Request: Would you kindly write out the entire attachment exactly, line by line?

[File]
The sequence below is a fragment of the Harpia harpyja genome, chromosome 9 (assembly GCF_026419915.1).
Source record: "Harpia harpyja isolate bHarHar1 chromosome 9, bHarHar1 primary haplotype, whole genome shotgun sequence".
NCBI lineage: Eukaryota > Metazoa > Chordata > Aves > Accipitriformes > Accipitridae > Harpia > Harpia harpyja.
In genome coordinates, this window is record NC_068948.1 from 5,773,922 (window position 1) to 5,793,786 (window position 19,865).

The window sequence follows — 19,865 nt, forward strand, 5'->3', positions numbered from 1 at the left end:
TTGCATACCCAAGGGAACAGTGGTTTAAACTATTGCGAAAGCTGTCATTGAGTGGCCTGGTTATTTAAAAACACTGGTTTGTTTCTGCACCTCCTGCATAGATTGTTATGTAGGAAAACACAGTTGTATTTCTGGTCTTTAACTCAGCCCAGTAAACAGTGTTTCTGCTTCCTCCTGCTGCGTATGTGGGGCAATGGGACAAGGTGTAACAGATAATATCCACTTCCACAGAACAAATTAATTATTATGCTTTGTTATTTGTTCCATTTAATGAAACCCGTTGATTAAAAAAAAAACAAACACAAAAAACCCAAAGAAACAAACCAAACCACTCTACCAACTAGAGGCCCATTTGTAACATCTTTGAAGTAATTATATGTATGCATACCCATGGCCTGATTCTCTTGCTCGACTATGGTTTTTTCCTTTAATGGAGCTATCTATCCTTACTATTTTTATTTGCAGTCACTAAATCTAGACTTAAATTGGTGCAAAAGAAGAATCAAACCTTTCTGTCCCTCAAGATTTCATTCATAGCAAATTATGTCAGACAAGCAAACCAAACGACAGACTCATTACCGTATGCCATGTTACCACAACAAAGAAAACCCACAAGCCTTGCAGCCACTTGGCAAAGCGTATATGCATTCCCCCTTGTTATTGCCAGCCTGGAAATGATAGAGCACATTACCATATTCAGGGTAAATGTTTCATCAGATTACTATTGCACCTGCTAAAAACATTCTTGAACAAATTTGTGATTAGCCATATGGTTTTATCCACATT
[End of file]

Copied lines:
The sequence below is a fragment of the Harpia harpyja genome, chromosome 9 (assembly GCF_026419915.1).
Source record: "Harpia harpyja isolate bHarHar1 chromosome 9, bHarHar1 primary haplotype, whole genome shotgun sequence".
NCBI lineage: Eukaryota > Metazoa > Chordata > Aves > Accipitriformes > Accipitridae > Harpia > Harpia harpyja.
In genome coordinates, this window is record NC_068948.1 from 5,773,922 (window position 1) to 5,793,786 (window position 19,865).

The window sequence follows — 19,865 nt, forward strand, 5'->3', positions numbered from 1 at the left end:
TTGCATACCCAAGGGAACAGTGGTTTAAACTATTGCGAAAGCTGTCATTGAGTGGCCTGGTTATTTAAAAACACTGGTTTGTTTCTGCACCTCCTGCATAGATTGTTATGTAGGAAAACACAGTTGTATTTCTGGTCTTTAACTCAGCCCAGTAAACAGTGTTTCTGCTTCCTCCTGCTGCGTATGTGGGGCAATGGGACAAGGTGTAACAGATAATATCCACTTCCACAGAACAAATTAATTATTATGCTTTGTTATTTGTTCCATTTAATGAAACCCGTTGATTAAAAAAAAAACAAACACAAAAAACCCAAAGAAACAAACCAAACCACTCTACCAACTAGAGGCCCATTTGTAACATCTTTGAAGTAATTATATGTATGCATACCCATGGCCTGATTCTCTTGCTCGACTATGGTTTTTTCCTTTAATGGAGCTATCTATCCTTACTATTTTTATTTGCAGTCACTAAATCTAGACTTAAATTGGTGCAAAAGAAGAATCAAACCTTTCTGTCCCTCAAGATTTCATTCATAGCAAATTATGTCAGACAAGCAAACCAAACGACAGACTCATTACCGTATGCCATGTTACCACAACAAAGAAAACCCACAAGCCTTGCAGCCACTTGGCAAAGCGTATATGCATTCCCCCTTGTTATTGCCAGCCTGGAAATGATAGAGCACATTACCATATTCAGGGTAAATGTTTCATCAGATTACTATTGCACCTGCTAAAAACATTCTTGAACAAATTTGTGATTAGCCATATGGTTTTATCCACATT